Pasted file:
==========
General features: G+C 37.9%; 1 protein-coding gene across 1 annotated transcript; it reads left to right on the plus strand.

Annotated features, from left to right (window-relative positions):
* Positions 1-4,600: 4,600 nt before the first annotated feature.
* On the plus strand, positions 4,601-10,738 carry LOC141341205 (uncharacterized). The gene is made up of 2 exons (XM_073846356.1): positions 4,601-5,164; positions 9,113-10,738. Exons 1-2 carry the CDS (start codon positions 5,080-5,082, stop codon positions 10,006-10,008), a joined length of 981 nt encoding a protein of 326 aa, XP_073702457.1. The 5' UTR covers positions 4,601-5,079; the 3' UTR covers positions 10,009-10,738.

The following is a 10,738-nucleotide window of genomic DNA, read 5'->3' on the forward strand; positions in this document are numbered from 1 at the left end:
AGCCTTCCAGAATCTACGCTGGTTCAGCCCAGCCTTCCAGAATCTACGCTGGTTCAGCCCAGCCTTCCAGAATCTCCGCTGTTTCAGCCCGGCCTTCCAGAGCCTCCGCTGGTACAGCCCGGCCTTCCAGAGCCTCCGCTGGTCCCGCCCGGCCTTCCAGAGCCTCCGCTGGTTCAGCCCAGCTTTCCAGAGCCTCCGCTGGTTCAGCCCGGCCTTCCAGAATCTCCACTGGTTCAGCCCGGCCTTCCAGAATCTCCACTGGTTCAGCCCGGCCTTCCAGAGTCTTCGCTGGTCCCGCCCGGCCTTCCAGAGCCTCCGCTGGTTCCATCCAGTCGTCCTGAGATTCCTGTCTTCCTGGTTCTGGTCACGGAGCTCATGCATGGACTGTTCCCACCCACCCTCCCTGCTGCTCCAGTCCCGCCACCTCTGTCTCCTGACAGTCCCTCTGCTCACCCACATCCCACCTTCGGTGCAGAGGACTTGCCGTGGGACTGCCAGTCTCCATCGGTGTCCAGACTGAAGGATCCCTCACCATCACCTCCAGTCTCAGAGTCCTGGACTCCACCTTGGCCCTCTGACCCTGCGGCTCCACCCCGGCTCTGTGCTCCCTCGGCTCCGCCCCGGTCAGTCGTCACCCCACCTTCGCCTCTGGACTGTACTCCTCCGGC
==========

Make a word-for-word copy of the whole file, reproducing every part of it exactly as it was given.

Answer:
General features: G+C 37.9%; 1 protein-coding gene across 1 annotated transcript; it reads left to right on the plus strand.

Annotated features, from left to right (window-relative positions):
* Positions 1-4,600: 4,600 nt before the first annotated feature.
* On the plus strand, positions 4,601-10,738 carry LOC141341205 (uncharacterized). The gene is made up of 2 exons (XM_073846356.1): positions 4,601-5,164; positions 9,113-10,738. Exons 1-2 carry the CDS (start codon positions 5,080-5,082, stop codon positions 10,006-10,008), a joined length of 981 nt encoding a protein of 326 aa, XP_073702457.1. The 5' UTR covers positions 4,601-5,079; the 3' UTR covers positions 10,009-10,738.

The following is a 10,738-nucleotide window of genomic DNA, read 5'->3' on the forward strand; positions in this document are numbered from 1 at the left end:
AGCCTTCCAGAATCTACGCTGGTTCAGCCCAGCCTTCCAGAATCTACGCTGGTTCAGCCCAGCCTTCCAGAATCTCCGCTGTTTCAGCCCGGCCTTCCAGAGCCTCCGCTGGTACAGCCCGGCCTTCCAGAGCCTCCGCTGGTCCCGCCCGGCCTTCCAGAGCCTCCGCTGGTTCAGCCCAGCTTTCCAGAGCCTCCGCTGGTTCAGCCCGGCCTTCCAGAATCTCCACTGGTTCAGCCCGGCCTTCCAGAATCTCCACTGGTTCAGCCCGGCCTTCCAGAGTCTTCGCTGGTCCCGCCCGGCCTTCCAGAGCCTCCGCTGGTTCCATCCAGTCGTCCTGAGATTCCTGTCTTCCTGGTTCTGGTCACGGAGCTCATGCATGGACTGTTCCCACCCACCCTCCCTGCTGCTCCAGTCCCGCCACCTCTGTCTCCTGACAGTCCCTCTGCTCACCCACATCCCACCTTCGGTGCAGAGGACTTGCCGTGGGACTGCCAGTCTCCATCGGTGTCCAGACTGAAGGATCCCTCACCATCACCTCCAGTCTCAGAGTCCTGGACTCCACCTTGGCCCTCTGACCCTGCGGCTCCACCCCGGCTCTGTGCTCCCTCGGCTCCGCCCCGGTCAGTCGTCACCCCACCTTCGCCTCTGGACTGTACTCCTCCGGC